The Yo-Yo Effect
Many entrepreneurs spoke of the Yo-Yo like market place—business starts looking up and then things slow down. Things start to go up again, only to fall back down the following month.
One person said their “billable hours more than doubled late last year” only to see them drop during the first quarter. They went on to say that things are moving upwards again.
Another respondent said, “The adjustments and contractions are still occurring and it has naturally forced many of us to change and adapt. We’re not out of the woods yet.”
The long series of natural disasters have been a big issue mentioned by many entrepreneurs. In North America, one person lamented, “My area has been getting pounded with snow, more snow, sleet, and freezing rain which has certainly had an impact on store traffic.”
A survey participant from New Zealand said, “Business here is incredibly tough, particularly since the earthquake – everyone is traumatised and there is a ripple effect through to all corners of the country. However, we are a resilient bunch, and there is an amazing ‘can do’ culture here- so we will overcome this tragedy.”
Many people from Australia wrote about the flooding in Queensland and challenges created because of weather in the country that has dramatically impacted their business. One respondent stated that the natural disasters in the country have made “people much more reluctant to spend money on services that they perceive aren’t absolutely necessary.”
Despite the obvious anxiety that exists, many entrepreneurs were hopeful. People said: “There is greater optimism out there, it is noticeable with clients and prospects . . . since I’ve spent much more time networking I’ve felt the results more than double.” One person said, “I am on track to match last year’s revenue in the first quarter of this year!!!”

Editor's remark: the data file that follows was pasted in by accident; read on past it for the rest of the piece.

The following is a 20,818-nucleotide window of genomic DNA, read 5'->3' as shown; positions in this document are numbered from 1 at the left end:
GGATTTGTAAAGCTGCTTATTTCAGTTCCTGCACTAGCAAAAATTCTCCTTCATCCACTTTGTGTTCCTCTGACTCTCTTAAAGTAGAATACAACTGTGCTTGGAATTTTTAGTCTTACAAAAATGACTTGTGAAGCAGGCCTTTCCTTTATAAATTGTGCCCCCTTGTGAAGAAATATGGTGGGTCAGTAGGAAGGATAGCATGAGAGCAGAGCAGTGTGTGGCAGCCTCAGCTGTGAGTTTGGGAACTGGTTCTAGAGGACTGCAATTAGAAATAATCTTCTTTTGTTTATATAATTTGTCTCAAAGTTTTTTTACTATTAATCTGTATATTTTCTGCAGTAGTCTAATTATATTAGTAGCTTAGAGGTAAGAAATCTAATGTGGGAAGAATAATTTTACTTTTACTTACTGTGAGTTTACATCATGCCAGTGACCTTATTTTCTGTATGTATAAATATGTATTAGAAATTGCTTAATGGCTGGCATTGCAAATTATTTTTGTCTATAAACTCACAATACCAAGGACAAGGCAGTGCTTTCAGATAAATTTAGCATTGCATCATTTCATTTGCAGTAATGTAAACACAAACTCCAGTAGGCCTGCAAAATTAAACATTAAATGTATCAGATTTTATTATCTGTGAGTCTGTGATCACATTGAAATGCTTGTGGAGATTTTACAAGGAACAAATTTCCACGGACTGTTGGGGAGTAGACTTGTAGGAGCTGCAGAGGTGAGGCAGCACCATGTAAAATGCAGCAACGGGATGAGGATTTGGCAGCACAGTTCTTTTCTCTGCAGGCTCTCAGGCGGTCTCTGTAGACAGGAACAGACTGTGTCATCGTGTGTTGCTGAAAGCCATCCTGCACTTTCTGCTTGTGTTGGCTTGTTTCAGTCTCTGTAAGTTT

Another individual stated, “Consumers are willing to start spending more . . .” He went on to say that he has really focused on building a stronger referral-based business. He said, “What was good enough three years ago is not good enough today. This recession has motivated me to get better.”
The following statement from one particular respondent sums up the situation well: “I believe that it is important to not get caught up in what you are being fed. That doesn’t mean hiding your head in the sand, but not getting caught in the hype. Things are always changing, so stop and think how you can be a part of it. Reinvent yourself if you can, or think outside the box. Refusing to participate in the recession and looking to where you can grow are important strategies. If you don’t get caught in the negative (aspects) of change, sometimes you can see opportunity.”
Despite some of the written responses expressing negative perceptions of the economy, the survey results are promising. With 69% of the respondents saying that business is better today than a year ago, things definitely appear to be moving in the right direction. Now, if only the government and the environment would cooperate!
What are your thoughts about the results of this survey???
Also – take the 2nd Quarter 2011 BNI Business Index Survey Here.
Disclaimer: The views expressed here are based on survey results from BNIBusinessIndex.com. The data, information, opinions, and comments documented here are not necessarily the views of BNI, its franchisees, members, or this author.